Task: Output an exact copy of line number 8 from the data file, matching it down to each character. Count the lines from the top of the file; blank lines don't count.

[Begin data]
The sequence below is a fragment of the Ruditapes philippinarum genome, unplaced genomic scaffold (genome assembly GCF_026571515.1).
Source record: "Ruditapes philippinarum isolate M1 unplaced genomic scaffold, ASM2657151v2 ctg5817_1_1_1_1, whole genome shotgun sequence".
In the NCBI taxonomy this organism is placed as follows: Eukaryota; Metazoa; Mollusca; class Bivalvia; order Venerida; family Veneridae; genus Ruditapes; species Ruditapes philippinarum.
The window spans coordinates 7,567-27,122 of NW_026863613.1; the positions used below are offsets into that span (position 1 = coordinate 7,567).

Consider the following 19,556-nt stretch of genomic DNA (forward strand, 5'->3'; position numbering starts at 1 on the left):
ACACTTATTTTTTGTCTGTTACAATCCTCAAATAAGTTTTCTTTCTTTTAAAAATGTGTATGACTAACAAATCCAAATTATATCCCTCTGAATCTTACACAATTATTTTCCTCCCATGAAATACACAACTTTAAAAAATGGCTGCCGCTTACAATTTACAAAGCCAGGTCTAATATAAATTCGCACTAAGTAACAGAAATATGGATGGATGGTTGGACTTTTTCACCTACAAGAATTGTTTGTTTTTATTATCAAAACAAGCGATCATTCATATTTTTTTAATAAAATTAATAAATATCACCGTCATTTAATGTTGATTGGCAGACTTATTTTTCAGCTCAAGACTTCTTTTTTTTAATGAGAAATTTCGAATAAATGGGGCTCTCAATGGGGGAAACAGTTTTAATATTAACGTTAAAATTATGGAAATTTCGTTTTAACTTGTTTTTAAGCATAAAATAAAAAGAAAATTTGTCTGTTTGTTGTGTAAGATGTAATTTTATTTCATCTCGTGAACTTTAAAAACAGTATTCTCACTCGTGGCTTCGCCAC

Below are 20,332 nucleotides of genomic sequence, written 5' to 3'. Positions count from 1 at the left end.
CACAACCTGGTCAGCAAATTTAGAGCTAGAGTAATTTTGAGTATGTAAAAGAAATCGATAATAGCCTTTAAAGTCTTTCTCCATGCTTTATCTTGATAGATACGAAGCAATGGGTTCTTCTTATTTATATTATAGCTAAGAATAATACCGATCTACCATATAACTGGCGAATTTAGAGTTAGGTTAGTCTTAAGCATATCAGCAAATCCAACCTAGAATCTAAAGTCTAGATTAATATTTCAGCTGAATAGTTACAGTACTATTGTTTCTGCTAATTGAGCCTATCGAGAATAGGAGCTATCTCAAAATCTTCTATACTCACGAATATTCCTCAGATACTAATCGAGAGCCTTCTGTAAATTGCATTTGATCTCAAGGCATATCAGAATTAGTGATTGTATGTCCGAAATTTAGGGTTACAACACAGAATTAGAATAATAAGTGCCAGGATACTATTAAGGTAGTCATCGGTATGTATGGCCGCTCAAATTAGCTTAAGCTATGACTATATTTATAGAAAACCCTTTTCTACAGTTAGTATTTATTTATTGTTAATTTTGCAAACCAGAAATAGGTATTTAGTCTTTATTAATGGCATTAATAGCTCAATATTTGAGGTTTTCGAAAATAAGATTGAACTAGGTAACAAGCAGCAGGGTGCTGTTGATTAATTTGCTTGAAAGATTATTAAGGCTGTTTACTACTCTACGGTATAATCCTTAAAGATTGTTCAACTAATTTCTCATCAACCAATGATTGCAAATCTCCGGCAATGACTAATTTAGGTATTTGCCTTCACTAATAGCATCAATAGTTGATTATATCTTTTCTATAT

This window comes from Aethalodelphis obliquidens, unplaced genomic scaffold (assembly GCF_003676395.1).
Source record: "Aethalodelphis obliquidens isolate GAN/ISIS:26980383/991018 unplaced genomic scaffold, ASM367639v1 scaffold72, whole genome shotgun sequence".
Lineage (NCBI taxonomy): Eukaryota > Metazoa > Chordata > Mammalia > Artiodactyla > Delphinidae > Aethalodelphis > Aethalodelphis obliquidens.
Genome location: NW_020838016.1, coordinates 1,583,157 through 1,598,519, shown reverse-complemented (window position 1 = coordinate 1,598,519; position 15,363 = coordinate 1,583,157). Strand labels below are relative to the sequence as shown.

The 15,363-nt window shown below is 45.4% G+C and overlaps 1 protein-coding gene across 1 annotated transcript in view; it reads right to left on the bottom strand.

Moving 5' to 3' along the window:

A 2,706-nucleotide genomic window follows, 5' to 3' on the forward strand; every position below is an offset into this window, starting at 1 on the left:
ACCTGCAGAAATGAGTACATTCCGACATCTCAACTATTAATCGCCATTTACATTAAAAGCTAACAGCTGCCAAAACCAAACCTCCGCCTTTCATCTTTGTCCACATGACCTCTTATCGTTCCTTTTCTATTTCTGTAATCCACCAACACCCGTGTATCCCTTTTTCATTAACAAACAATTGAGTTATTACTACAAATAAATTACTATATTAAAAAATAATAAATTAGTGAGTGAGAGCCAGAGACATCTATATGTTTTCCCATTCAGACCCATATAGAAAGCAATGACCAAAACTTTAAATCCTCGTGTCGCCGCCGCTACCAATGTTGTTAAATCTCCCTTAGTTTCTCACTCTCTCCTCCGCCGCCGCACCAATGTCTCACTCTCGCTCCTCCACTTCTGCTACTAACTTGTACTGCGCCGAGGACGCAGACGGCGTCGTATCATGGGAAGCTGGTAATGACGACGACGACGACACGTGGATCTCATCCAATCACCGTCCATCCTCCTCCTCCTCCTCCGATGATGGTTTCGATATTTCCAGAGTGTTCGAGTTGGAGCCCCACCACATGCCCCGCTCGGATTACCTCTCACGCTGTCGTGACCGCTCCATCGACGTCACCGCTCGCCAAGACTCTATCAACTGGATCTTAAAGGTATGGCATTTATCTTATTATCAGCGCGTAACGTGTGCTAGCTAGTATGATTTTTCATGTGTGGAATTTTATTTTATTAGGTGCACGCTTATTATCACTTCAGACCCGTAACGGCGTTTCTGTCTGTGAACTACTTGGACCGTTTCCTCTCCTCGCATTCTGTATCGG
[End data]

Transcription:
CACAACCTGGTCAGCAAATTTAGAGCTAGAGTAATTTTGAGTATGTAAAAGAAATCGATAATAGCCTTTAAAGTCTTTCTCCATGCTTTATCTTGATAGATACGAAGCAATGGGTTCTTCTTATTTATATTATAGCTAAGAATAATACCGATCTACCATATAACTGGCGAATTTAGAGTTAGGTTAGTCTTAAGCATATCAGCAAATCCAACCTAGAATCTAAAGTCTAGATTAATATTTCAGCTGAATAGTTACAGTACTATTGTTTCTGCTAATTGAGCCTATCGAGAATAGGAGCTATCTCAAAATCTTCTATACTCACGAATATTCCTCAGATACTAATCGAGAGCCTTCTGTAAATTGCATTTGATCTCAAGGCATATCAGAATTAGTGATTGTATGTCCGAAATTTAGGGTTACAACACAGAATTAGAATAATAAGTGCCAGGATACTATTAAGGTAGTCATCGGTATGTATGGCCGCTCAAATTAGCTTAAGCTATGACTATATTTATAGAAAACCCTTTTCTACAGTTAGTATTTATTTATTGTTAATTTTGCAAACCAGAAATAGGTATTTAGTCTTTATTAATGGCATTAATAGCTCAATATTTGAGGTTTTCGAAAATAAGATTGAACTAGGTAACAAGCAGCAGGGTGCTGTTGATTAATTTGCTTGAAAGATTATTAAGGCTGTTTACTACTCTACGGTATAATCCTTAAAGATTGTTCAACTAATTTCTCATCAACCAATGATTGCAAATCTCCGGCAATGACTAATTTAGGTATTTGCCTTCACTAATAGCATCAATAGTTGATTATATCTTTTCTATAT